New Interview And New News

So, it’s like this: recently, thanks to Gwenda Bond and Jeff Vandermeer, I was afforded the opportunity to interview one of my writing idols — horror and storytelling legend, Robert McCammon. There was, of course, no hesitation on my part; the guy tells amazing stories. I lay the blame of my decision to become a writer at his feet, in fact, thanks to books like Swan Song and Boy’s Life. He’s got a new book out — The Providence Rider — and we talked about that and his career and what he’s got coming up in the future.

You’ll find the interview over at Amazon’s Omnivoracious blog.

Also: checkout my review of The Providence Rider, while you’re at it.

Udder Noose

First up: I will be signing Blackbirds at the Doylestown Bookshop from 7-9pm.

If you are somewhere in the Northeast, YOU MUST COME. Or I will be suicidal with disappointment.

Also, I don’t think I linked to it at the blog yet, so…

Hey, did you see I got a kick-ass review of Blackbirds over at io9?

From that review: “In terms of style, Wendig reminds me most of Stephen King. There’s a way of using somewhat fevered, rugose prose to describe both the beauty and horror of the mundane, then switching to a plainer mode when describing the outer limits stuff, that brings to mind King’s 80s and 90s work.”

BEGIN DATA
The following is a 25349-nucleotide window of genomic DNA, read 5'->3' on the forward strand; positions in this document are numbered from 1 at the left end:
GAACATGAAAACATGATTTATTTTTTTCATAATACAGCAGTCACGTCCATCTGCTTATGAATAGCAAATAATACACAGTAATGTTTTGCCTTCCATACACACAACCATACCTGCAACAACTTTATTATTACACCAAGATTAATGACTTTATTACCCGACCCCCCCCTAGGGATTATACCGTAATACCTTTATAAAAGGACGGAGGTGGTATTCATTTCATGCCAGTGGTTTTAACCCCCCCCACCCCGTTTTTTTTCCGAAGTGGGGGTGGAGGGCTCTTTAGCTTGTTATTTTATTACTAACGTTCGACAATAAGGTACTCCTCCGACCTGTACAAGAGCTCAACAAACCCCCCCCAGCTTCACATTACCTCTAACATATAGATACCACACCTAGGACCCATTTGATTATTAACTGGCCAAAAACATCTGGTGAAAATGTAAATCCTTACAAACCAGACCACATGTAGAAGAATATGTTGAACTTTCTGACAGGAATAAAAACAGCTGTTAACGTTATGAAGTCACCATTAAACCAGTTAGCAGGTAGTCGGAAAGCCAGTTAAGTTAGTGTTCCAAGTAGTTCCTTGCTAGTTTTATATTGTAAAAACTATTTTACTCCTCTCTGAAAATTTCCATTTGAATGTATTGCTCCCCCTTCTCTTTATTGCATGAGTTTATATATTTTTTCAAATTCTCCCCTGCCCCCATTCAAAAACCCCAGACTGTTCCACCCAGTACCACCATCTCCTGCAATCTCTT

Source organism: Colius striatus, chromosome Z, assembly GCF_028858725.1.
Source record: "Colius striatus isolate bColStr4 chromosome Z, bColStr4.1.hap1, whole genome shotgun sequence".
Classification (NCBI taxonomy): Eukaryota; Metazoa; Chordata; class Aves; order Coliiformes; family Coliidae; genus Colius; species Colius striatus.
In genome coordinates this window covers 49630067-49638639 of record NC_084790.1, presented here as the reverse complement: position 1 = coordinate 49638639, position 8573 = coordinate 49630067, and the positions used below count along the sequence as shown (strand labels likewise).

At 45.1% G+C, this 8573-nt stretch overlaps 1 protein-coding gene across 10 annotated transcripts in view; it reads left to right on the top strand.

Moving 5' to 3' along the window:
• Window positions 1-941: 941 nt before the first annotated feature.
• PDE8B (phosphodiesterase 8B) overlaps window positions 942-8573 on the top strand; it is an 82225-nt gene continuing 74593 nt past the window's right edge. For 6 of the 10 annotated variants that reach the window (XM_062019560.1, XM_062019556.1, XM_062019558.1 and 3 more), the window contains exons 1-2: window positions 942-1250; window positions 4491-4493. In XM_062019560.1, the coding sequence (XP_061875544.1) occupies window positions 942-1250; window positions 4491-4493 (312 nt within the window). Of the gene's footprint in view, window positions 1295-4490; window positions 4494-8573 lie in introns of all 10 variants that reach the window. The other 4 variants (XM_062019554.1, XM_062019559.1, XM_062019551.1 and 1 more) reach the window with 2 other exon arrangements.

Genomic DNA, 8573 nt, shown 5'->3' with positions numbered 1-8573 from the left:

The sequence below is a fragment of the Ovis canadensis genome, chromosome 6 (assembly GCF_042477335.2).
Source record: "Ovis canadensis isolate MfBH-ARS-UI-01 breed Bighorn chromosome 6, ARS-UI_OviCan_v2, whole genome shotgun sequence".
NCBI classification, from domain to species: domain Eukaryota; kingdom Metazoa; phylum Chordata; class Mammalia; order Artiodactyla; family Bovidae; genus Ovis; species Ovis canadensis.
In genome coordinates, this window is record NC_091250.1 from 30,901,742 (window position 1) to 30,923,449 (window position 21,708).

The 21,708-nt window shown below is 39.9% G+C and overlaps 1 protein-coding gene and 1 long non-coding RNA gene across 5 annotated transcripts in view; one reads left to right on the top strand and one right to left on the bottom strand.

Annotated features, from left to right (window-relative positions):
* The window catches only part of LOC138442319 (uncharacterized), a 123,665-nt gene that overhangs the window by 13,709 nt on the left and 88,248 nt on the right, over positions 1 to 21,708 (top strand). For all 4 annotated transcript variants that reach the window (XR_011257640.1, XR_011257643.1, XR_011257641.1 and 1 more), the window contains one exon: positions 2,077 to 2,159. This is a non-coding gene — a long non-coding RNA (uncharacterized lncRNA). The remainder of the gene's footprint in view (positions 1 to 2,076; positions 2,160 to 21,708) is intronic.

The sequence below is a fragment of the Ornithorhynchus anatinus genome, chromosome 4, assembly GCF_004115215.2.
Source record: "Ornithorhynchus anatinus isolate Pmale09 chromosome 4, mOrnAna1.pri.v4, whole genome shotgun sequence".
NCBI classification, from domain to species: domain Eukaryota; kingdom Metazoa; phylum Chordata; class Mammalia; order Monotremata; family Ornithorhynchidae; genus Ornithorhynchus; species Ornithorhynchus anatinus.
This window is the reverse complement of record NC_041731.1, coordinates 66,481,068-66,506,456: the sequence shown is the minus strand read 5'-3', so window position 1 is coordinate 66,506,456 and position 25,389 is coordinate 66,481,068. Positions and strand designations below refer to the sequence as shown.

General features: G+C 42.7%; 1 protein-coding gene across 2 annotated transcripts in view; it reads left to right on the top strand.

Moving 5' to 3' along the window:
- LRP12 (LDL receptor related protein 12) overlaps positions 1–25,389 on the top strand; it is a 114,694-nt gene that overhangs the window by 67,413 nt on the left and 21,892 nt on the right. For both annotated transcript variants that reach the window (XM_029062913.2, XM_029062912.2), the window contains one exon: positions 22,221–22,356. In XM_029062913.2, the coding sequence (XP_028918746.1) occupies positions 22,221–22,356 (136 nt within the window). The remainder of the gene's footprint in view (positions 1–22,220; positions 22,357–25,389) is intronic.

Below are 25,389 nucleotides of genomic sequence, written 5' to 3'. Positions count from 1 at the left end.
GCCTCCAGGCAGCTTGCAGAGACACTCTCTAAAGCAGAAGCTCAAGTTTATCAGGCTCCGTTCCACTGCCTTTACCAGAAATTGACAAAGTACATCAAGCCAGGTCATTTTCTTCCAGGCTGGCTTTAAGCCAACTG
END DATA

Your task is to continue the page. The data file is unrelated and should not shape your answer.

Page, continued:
Also, a very lovely review of Blackbirds at The Guardian.

From that review: “Building a fast-paced story through clever interweaving of viewpoints and flashback, Blackbirds follows what Miriam does when she knows that fate can never be denied. It’s vivid and violent, with some pyrotechnic turns of phrase, if occasionally rough round the edges. If you’re looking for a sassy, hard-boiled thriller with a paranormal slant, Wendig has established himself as the go-to man.”

Also, the Guardian apparently thinks that I am part of the forefront of “New Pulp.”

From that article: “Then there’s Chuck Wendig. Some would be satisfied just to be the author of Dinocalypse Now – but not Wendig. The American author has built on his growing cult following with the crowd-funded and self-published Atlanta Burns novellas, and the outstanding urban fantasy novel Blackbirds from UK publisher Angry Robot. Wendig’s books, which blend noir and urban fantasy tropes with the gritty reality of contemporary America in a unique trailer-trash gothic style, are proof positive that pulp need not lack depth, emotion or originality. He’s also a prolific blogger; an essential criteria for today’s ambitious pulp fictioneer, when your readership are only ever a tweet away.”

Finally, literary bad-ass Seanan McGuire gives the book a very kind review.

From that review: “Miriam is like that. Her life is one long game of Penis. She swears, she’s inappropriately lewd (which is different from appropriately lewd, although she does that, too), she goes for the shock value, because she wants to keep people away. I think this book contained more instances of the word “fuck” than the unrated cut of Clerks. But here’s the kicker: Chuck Wendig isn’t playing Penis with you. He manages to write a protagonist who’s all about the shock, but the book never feels like the author is trying to shock you. He’s just telling you what happened. It’s a travelogue of tragedy, and it’s beautiful and terrible, and it couldn’t have happened any other way.”

And that’s all she wrote, folks.